As I See It
Scotland must accept its role in a global world
Gareth Williams, who built and led the travel search engine Skyscanner into a billion-dollar company, is a principal speaker at Entrepreneurial Scotland’s annual conference on Thursday, while Lesley Eccles, co-founder of FanDuel, will be chairing a session. Admirers will never tire of hearing them re-tell their stories.
More than that, they will want to hear more about Skyscanner’s tie-up with Chinese owner Ctrip which bought the Edinburgh company in 2016. Mrs Eccles told Daily Business last week that she is planning a new venture and delegates will be keen to hear if she has more to tell us.
It is extraordinary to think that in less than two years these companies have undergone such profound change, and that change should act as a cautionary tale and a check to some of the hype and expectation that surrounds Scotland’s prospects as a world-beating economy. There is nothing wrong with ambition, and the progress in turning the country into a ‘tech nation’ has been truly magnificent. But there is a need to remain pragmatic and accept what is achievable.
Skyscanner’s sale denied Scotland an anticipated IPO that would have capped one of the most exhilarating business growth stories of modern times. FanDuel’s growth was no less impressive, but it is no longer run by any of the five individuals who set it up in Edinburgh just a decade ago and it is now based in New York. Seeing the headquarters of two independent Scottish companies snatched away was a sucker punch that ‘robbed’ the country in its moment of corporate glory.
Hard as it has been to take, it is not all bad, and the practical realities of these outcomes is not the old “take the money and head for the golf course” story, or a fear of over-achievement. The circumstances that led to both companies surrendering to external forces are rooted in a modern economy that may just be too big for Scotland to take on.
The message so far from Skyscanner, as I predicted at the time, is that the company has benefited from the Ctrip deal, not least in the recent application of Chinese technology to extend its offering to rail services. Quite simply, even becoming a unicorn in a field full of ponies is not necessarily enough to be a world beater.
It is understandable to want homegrown companies to grow, or ‘scale up’ as we must now call it, and retain control on home soil. When decision makers are based locally they not only feel more protective towards local operations, they also feed the wider eco-system, or supply base. This is true of all sectors, whether it is shipbuilding, banking – or technology.
In days past, the giant industrial concerns spilled work into hundreds of small companies, providing a source of contracts and of ready-made trained labour. Those big employers – Singer, the National Coal Board, the numerous Clyde shipbuilders, Timex – no longer exist. Their replacements – the computer and semi-conductor plants that arrived in the 70s and 80s – have also largely disappeared.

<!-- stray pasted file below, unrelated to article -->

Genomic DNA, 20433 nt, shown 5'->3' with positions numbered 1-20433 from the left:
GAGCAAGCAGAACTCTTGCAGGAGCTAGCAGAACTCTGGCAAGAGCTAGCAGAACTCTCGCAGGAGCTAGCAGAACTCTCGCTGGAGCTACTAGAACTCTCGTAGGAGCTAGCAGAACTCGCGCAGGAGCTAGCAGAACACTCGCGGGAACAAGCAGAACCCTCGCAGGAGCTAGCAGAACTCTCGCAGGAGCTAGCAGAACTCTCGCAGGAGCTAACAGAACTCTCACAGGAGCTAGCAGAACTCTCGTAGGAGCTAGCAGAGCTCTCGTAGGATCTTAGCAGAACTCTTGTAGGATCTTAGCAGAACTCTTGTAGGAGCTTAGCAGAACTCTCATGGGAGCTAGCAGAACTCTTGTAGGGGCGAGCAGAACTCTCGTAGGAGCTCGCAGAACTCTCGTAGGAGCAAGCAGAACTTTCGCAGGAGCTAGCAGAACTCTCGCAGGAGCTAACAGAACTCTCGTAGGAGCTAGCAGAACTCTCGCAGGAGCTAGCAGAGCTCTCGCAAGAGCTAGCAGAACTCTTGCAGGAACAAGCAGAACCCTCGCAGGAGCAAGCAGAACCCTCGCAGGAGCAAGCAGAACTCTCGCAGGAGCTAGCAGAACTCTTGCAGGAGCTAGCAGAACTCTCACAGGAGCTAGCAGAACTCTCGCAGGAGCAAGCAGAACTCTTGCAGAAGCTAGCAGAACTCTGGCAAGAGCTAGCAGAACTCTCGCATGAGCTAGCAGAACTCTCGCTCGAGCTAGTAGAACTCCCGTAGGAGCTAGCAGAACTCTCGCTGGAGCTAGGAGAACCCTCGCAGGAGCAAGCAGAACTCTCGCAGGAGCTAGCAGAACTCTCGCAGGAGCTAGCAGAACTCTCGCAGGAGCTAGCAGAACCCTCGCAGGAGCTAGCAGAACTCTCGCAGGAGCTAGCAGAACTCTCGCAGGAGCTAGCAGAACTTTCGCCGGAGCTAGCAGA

The new economy has spurned a host of small firms, often employing only a handful of people, but still needing someone to buy their products or finance their growth.
And here’s the challenge: while companies have become smaller – more micro – their markets have become much wider – in most cases global, in terms of competition and seeking out customers.
This puts pressures on the modern SME that didn’t so much trouble the smaller firms of old who could rely on a steady flow of orders from the pits, steelworks, engineering plants and shipyards no further away than the other side of town.
These days, young firms have to look abroad, to Europe, the US and China, and they have to do so quickly.
This adds cost, and requires a sophisticated workforce and particular negotiating skills. It shortens the time available between making the breakthrough and surviving the onslaught of international rivalries. Companies need to be extraordinarily well-resourced if they are to survive the global battle, and in a world made faster by the internet it requires them to be fleet of foot.
The same principle applies further up the food chain where even being ‘big’ may not necessarily be big enough. It may be regrettable that Skyscanner sold up (as opposed to ‘sold out’) but it is by no means alone in facing the reality of building a corporate champion in Scotland.
Just look at the whisky, oil and renewables industries, populated by excellent mid-sized Scottish firms, but operating in sectors still dominated and dependent on overseas-controlled multinationals.
Some are making a good fist of it: Wood Group’s acquisition of Amec Foster Wheeler, and BrewDog’s astonishing rise from Ellon brewhouse to sit just outside Britain’s top 100 most valuable brands.
But there are those who expect even the new Standard Life Aberdeen, with £670bn of assets under management, to eventually meet its match and be taken over.
Entrepreneurial Scotland’s plan to turn the country into the most entrepreneurial in the world will not be easy to measure and we may never know if or when we have achieved it. While it remains a worthy ideal it is also the case that however many Skyscanners we produce, there will always be someone bigger, and better armed, ready to pick them off.
It would be nice to think Scotland could build a tech society to rival Silicon Valley, but the reality is that it will probably always be a feeder club to the Premier League.
Instead of letting that bother us we should enjoy doing what we are good at – creating ideas and processes – even if it means having to share them with others.